17 February 2015

Lower Paleolithic feline head sculpture from the French Pyrenees is predictive of ceramic art in Czech Republic tens of thousands of years later

Feline head sculpture, Henri Valentie find, Pyrenees range, France

Mr. Valentie writes: "Here is a feline head found in the Pyrenees at 1200 m altitude in context of Lower Paleolithic tools. The dimensions are 34/22/8cm. All around has been retouched."

The tool context would suggest an age of greater than 300,000 years for this sculpture. While it may be dismissed as too crude by some, we must remember the mainstream art and archaeology establishments do not think early humans such as Homo erectus or Homo heidelbergensis were capable of or made even crude figurative art.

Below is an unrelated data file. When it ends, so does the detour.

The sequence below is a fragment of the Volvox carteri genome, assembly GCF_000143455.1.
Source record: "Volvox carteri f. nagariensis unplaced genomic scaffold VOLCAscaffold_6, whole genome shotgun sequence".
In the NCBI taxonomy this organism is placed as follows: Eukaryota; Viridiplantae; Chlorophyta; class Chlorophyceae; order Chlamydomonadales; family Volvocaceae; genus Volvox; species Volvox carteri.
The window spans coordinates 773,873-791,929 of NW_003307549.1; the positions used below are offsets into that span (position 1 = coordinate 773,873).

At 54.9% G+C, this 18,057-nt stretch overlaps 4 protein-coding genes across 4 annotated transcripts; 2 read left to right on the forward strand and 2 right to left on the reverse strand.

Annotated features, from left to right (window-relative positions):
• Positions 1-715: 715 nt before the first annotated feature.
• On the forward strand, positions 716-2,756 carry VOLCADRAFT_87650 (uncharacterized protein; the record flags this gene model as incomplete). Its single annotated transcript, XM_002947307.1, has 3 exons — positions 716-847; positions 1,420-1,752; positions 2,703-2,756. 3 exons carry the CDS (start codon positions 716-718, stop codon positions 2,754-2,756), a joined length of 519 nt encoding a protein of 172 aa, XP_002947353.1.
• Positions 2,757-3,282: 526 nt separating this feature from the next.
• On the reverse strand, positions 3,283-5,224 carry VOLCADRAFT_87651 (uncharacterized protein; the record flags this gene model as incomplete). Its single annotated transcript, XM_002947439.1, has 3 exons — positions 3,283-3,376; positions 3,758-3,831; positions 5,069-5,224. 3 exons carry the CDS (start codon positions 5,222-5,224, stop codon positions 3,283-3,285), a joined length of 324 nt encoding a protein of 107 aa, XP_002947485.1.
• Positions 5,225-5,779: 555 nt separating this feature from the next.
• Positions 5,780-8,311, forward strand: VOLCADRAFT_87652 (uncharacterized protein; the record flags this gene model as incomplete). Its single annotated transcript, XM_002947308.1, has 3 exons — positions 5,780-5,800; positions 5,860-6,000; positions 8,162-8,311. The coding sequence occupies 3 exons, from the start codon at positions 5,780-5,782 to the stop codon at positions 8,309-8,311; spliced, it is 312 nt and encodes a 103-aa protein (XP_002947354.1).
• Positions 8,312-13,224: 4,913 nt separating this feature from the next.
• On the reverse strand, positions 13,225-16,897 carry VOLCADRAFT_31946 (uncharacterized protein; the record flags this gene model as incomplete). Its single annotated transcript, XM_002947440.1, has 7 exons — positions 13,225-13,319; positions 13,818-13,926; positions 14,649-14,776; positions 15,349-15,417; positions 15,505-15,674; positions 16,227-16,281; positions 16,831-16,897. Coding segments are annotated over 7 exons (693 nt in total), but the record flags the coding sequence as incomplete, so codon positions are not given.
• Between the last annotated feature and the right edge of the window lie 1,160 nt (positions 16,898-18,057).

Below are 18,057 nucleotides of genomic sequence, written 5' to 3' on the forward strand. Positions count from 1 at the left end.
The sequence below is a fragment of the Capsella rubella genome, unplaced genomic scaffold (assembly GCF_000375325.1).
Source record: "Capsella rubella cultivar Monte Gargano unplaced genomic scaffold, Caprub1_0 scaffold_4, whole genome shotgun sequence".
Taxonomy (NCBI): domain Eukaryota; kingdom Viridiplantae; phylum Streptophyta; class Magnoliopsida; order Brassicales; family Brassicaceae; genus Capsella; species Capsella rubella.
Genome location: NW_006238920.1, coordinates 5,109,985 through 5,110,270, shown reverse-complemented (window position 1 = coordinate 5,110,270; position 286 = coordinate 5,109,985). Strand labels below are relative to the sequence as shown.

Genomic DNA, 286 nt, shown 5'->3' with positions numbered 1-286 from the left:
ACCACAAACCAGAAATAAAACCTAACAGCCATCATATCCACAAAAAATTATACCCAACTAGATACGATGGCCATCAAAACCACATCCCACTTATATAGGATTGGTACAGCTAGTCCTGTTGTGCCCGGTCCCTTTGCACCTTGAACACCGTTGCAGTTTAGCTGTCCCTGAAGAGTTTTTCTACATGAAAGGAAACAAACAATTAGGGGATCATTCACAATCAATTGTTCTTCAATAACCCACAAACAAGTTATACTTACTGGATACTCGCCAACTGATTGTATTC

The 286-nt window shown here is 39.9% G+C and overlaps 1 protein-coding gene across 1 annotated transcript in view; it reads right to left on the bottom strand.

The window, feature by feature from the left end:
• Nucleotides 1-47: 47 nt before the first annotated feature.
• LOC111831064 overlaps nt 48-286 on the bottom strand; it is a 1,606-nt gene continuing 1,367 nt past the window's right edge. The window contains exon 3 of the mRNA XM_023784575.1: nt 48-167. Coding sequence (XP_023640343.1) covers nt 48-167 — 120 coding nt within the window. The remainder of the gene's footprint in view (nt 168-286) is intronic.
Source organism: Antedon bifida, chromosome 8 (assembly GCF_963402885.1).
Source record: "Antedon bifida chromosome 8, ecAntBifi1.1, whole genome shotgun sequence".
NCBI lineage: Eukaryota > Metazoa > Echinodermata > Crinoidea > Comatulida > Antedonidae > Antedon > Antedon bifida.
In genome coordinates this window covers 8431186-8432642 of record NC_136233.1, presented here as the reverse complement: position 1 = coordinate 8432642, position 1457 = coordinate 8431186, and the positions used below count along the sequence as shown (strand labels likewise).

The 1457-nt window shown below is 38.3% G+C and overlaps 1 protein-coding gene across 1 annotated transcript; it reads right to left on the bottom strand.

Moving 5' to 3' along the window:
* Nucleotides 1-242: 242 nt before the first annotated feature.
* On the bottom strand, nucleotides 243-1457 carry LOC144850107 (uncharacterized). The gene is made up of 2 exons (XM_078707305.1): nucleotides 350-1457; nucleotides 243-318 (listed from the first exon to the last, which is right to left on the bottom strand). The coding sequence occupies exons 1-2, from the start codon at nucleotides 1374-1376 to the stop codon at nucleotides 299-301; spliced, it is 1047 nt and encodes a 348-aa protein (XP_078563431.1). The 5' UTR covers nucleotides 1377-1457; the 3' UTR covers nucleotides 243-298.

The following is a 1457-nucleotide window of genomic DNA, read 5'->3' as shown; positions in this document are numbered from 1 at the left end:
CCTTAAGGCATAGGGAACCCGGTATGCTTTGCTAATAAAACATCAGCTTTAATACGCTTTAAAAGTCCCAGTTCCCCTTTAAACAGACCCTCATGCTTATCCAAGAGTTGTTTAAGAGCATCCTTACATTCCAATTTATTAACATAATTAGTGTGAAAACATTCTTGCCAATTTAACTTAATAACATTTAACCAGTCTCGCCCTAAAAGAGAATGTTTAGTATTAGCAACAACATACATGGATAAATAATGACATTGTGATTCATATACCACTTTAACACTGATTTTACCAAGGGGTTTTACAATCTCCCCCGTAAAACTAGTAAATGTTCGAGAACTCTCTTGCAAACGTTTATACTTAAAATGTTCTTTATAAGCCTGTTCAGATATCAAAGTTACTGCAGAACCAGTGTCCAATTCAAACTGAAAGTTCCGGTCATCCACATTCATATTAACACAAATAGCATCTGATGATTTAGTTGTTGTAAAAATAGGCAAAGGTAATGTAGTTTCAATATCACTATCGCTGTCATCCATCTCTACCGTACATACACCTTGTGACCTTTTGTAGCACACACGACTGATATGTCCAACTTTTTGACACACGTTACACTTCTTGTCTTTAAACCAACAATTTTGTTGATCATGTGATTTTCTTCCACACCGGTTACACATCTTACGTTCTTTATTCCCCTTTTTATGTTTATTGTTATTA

Ken Johnston illustration of the right eye and the mouth of the lion which are both heavily worked. The lion nose appears to have nostril indents. The left eye of the lion is not depicted in order to realize a "right eye open, left eye missing" motif which is seen on human face mask sculptures as well as a few lion head sculptures including ones from Oregon and Ohio. This Lower Paleolithic depiction may be seen as predictive of this art motif which extended to more recent Upper Paleolithic times.

Reproduction of a ceramic lion head from the Dolní Věstonice Museum in Czech republic. This lion head is also depicted as having a right eye but the left eye is expressed as a blank space- or as missing. This demonstrates the persistence of this art motif from Lower to Upper Paleolithic contexts. The ceramic lion head is about 30,000 years old.

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